Language Selection

English French German Italian Portuguese Spanish

Whatever happened to the Hurd? – The story of the GNU OS

Filed under

Although the GNU operating system was first conceived in 1983 and the Free Software Foundation (FSF) had first declared an interest in using the Mach microkernel as the core of the GNU operating system kernel as far back as 1987, the sources of the Mach microkernel – developed at Carnegie Mellon University (CMU) – weren’t released under a suitable licence until 1991, by which time Linus Torvalds had begun his project to write a UNIX-like kernel for the IBM 386.

If the Linux kernel hadn’t been written when it was, licensed under the GPLv2 and surrounded by components of the GNU operating system, or Linux hadn’t captured the moment and the imagination of developers, the energy that gathered around Linux might have gone to the Hurd and the world might have been a different place.

rest here

More in Tux Machines

Netrunner Rolling 2015.09 – 64bit released

Netrunner Rolling 2015.09 has gotten a complete overhaul: The desktop transitioned from KDE4 to Plasma5 together with KDE Applications 15.08 and hundreds of packages updated to their latest versions. Calamares is now used as the default Installer. LibreOffice and VirtualBox now ship in their 5.-versions. Gmusicbrowser has been finetuned to load and display large music collections in an efficient and easy way, automatically adding album covers from the internet. Read more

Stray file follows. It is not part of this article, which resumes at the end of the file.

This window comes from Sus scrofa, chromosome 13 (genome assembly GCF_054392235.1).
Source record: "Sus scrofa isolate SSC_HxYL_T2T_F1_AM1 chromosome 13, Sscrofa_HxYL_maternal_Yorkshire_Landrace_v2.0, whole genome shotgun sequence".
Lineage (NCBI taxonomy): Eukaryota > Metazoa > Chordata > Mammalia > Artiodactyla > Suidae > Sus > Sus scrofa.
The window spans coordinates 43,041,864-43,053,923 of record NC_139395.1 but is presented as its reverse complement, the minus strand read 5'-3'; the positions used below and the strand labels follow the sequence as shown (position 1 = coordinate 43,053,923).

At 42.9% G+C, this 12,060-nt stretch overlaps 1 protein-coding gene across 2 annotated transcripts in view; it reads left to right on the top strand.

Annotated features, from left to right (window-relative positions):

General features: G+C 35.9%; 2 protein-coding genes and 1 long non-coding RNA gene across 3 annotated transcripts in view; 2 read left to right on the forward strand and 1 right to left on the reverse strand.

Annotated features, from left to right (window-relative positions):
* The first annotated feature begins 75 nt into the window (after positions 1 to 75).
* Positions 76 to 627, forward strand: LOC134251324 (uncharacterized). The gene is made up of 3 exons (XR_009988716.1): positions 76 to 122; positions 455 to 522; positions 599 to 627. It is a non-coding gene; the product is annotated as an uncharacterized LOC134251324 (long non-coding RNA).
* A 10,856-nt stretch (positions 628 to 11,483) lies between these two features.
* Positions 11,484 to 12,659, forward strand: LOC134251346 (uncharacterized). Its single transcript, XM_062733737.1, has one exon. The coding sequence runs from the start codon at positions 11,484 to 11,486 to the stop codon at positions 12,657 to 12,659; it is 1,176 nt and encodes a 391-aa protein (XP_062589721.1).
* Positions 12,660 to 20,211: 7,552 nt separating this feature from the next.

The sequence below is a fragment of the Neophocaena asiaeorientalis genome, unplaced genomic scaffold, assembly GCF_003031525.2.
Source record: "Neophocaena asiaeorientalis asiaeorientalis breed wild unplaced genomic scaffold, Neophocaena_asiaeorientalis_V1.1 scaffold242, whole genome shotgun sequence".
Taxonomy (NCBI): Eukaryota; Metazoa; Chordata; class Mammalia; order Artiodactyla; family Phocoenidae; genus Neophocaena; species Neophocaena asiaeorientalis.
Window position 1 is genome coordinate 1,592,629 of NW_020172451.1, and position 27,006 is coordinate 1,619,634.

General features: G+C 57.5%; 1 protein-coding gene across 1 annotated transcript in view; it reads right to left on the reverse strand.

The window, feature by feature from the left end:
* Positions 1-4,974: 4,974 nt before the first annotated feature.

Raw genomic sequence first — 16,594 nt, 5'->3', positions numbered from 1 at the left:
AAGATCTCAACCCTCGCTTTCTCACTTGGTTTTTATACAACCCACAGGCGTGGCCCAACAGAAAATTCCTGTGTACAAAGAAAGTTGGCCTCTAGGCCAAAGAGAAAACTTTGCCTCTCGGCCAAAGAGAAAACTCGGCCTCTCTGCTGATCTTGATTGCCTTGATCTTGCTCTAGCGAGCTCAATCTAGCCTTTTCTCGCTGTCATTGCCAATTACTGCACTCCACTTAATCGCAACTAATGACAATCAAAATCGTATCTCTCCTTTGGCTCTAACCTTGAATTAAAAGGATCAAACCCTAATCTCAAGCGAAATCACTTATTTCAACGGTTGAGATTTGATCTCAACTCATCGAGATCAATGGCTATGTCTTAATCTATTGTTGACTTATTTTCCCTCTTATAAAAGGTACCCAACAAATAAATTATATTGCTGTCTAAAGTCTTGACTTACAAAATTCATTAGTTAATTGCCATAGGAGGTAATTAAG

Curious about Linux? Try Linux Desktop on the Cloud

Linux maintains a very small market share as a desktop operating system. Current surveys estimate its share to be a mere 2%; contrast that with the various strains (no pun intended) of Windows which total nearly 90% of the desktop market. For Linux to challenge Microsoft's monopoly on the desktop, there needs to be a simple way of learning about this different operating system. And it would be naive to believe a typical Windows user is going to buy a second machine, tinker with partitioning a hard disk to set up a multi-boot system, or just jump ship to Linux without an easy way back. Read more